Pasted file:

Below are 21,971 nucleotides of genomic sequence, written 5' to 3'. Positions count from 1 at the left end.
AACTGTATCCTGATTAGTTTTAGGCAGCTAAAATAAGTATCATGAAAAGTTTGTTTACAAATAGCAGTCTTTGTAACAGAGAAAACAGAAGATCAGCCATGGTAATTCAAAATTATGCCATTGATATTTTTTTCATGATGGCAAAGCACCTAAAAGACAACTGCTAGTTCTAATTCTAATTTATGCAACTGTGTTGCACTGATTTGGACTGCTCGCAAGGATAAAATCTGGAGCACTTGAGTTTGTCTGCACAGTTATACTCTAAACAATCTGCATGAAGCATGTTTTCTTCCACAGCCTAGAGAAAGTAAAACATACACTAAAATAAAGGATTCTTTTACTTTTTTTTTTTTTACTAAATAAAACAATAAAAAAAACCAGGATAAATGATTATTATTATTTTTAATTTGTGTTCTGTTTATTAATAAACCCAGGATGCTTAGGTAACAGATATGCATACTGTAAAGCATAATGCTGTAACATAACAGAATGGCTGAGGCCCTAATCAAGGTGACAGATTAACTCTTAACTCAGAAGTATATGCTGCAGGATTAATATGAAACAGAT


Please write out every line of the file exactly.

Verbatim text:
Below are 21,971 nucleotides of genomic sequence, written 5' to 3'. Positions count from 1 at the left end.
AACTGTATCCTGATTAGTTTTAGGCAGCTAAAATAAGTATCATGAAAAGTTTGTTTACAAATAGCAGTCTTTGTAACAGAGAAAACAGAAGATCAGCCATGGTAATTCAAAATTATGCCATTGATATTTTTTTCATGATGGCAAAGCACCTAAAAGACAACTGCTAGTTCTAATTCTAATTTATGCAACTGTGTTGCACTGATTTGGACTGCTCGCAAGGATAAAATCTGGAGCACTTGAGTTTGTCTGCACAGTTATACTCTAAACAATCTGCATGAAGCATGTTTTCTTCCACAGCCTAGAGAAAGTAAAACATACACTAAAATAAAGGATTCTTTTACTTTTTTTTTTTTTACTAAATAAAACAATAAAAAAAACCAGGATAAATGATTATTATTATTTTTAATTTGTGTTCTGTTTATTAATAAACCCAGGATGCTTAGGTAACAGATATGCATACTGTAAAGCATAATGCTGTAACATAACAGAATGGCTGAGGCCCTAATCAAGGTGACAGATTAACTCTTAACTCAGAAGTATATGCTGCAGGATTAATATGAAACAGAT